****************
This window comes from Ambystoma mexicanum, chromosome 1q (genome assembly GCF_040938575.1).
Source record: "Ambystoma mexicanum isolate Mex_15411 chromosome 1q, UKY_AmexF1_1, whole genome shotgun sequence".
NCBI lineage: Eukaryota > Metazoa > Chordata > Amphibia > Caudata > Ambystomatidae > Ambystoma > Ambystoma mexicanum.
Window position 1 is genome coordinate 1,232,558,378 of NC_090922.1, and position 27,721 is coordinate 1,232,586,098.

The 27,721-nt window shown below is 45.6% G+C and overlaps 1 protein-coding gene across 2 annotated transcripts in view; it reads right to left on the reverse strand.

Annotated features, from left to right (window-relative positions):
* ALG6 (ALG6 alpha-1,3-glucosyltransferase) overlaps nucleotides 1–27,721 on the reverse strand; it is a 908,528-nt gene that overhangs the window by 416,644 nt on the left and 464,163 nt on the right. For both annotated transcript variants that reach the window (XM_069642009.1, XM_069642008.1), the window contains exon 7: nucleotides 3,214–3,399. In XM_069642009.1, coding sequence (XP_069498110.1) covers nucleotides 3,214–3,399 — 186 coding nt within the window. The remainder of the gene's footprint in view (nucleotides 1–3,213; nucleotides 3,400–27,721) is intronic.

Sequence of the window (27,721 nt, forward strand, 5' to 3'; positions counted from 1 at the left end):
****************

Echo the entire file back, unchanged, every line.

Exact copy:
This window comes from Ambystoma mexicanum, chromosome 1q (genome assembly GCF_040938575.1).
Source record: "Ambystoma mexicanum isolate Mex_15411 chromosome 1q, UKY_AmexF1_1, whole genome shotgun sequence".
NCBI lineage: Eukaryota > Metazoa > Chordata > Amphibia > Caudata > Ambystomatidae > Ambystoma > Ambystoma mexicanum.
Window position 1 is genome coordinate 1,232,558,378 of NC_090922.1, and position 27,721 is coordinate 1,232,586,098.

The 27,721-nt window shown below is 45.6% G+C and overlaps 1 protein-coding gene across 2 annotated transcripts in view; it reads right to left on the reverse strand.

Annotated features, from left to right (window-relative positions):
* ALG6 (ALG6 alpha-1,3-glucosyltransferase) overlaps nucleotides 1–27,721 on the reverse strand; it is a 908,528-nt gene that overhangs the window by 416,644 nt on the left and 464,163 nt on the right. For both annotated transcript variants that reach the window (XM_069642009.1, XM_069642008.1), the window contains exon 7: nucleotides 3,214–3,399. In XM_069642009.1, coding sequence (XP_069498110.1) covers nucleotides 3,214–3,399 — 186 coding nt within the window. The remainder of the gene's footprint in view (nucleotides 1–3,213; nucleotides 3,400–27,721) is intronic.

Sequence of the window (27,721 nt, forward strand, 5' to 3'; positions counted from 1 at the left end):